Twenty-eight arrests were made while 13 police officers were injured in the clashes, which started on Wednesday and continued right up until kickoff on Thursday. Feyenoord fans also caused damage to historic monuments in Piazza di Spagna while disturbing the peace throughout the Eternal City.
"What happened is a sign of barbarism and uncivil behaviour," Renzi told Rai Due radio in quotes reported by the ANSA news agency. "We do not go abroad to embarrass ourselves like this. We are going to punish those involved severely. It's an absolute insult to civilisation."
The fixture was regarded as "high risk" after the draw was made, but the authorities struggled to cope.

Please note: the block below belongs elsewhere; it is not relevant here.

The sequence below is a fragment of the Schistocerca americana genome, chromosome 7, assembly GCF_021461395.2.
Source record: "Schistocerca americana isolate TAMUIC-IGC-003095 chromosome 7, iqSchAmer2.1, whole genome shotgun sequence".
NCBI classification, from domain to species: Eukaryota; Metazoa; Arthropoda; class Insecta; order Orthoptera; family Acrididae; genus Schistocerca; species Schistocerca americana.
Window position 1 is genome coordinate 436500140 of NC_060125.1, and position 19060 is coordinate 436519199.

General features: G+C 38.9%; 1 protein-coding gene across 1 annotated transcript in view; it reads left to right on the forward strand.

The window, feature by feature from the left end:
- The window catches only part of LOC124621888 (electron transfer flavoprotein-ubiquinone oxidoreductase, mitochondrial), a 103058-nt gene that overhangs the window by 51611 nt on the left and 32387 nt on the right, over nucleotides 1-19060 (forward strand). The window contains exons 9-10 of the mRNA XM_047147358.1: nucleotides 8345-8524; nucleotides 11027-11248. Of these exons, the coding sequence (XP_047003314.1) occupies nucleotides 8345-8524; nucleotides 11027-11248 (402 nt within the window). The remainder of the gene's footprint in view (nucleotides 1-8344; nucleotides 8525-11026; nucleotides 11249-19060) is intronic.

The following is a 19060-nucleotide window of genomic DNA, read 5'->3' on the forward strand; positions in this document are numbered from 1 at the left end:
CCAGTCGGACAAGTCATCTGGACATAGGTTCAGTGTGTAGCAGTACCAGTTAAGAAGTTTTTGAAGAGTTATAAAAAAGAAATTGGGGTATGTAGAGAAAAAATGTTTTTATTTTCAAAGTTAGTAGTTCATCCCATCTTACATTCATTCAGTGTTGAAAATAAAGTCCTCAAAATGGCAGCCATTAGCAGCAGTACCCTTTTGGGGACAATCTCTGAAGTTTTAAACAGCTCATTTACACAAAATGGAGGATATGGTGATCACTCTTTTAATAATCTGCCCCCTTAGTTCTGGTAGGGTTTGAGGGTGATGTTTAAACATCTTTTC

Renzi added: "If we underestimated things ourselves then we will look into that, but our priority is to send them home and condemn those responsible.
"It is not acceptable or imaginable that first last night and then today they invade symbolic parts of the city and hold it to ransom.
"It's unacceptable. I expect apologies from Feyenoord."
A spokesperson for the Dutch ambassador, Aart Heering, issued an apology from the Dutch embassy, saying: "Football should be a festival and not a place for violence. The Italian authorities can expect total collaboration and dedication from Holland to ensure that those guilty are punished. We are with the police on this."
There were no reports of trouble after the game, although the Feyenoord fans were kept inside the Stadio Olimpico for an hour after the final whistle before being escorted to the railway station and airport.